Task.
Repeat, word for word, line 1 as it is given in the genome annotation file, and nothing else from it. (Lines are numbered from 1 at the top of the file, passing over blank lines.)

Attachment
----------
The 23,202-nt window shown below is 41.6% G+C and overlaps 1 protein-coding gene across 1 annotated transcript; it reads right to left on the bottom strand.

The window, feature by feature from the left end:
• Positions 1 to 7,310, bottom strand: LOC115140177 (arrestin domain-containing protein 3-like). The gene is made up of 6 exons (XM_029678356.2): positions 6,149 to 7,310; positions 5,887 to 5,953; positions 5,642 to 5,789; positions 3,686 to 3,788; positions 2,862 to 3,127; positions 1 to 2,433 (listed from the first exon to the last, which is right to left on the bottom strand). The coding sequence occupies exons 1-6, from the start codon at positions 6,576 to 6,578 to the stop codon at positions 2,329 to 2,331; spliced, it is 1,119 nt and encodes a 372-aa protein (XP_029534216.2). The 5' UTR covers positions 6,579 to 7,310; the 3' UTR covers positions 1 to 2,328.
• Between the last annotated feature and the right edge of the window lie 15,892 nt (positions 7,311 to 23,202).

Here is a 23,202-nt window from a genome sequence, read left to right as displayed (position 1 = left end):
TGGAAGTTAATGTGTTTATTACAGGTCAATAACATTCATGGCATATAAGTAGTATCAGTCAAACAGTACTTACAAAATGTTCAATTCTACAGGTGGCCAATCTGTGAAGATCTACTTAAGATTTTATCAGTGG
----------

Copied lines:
The 23,202-nt window shown below is 41.6% G+C and overlaps 1 protein-coding gene across 1 annotated transcript; it reads right to left on the bottom strand.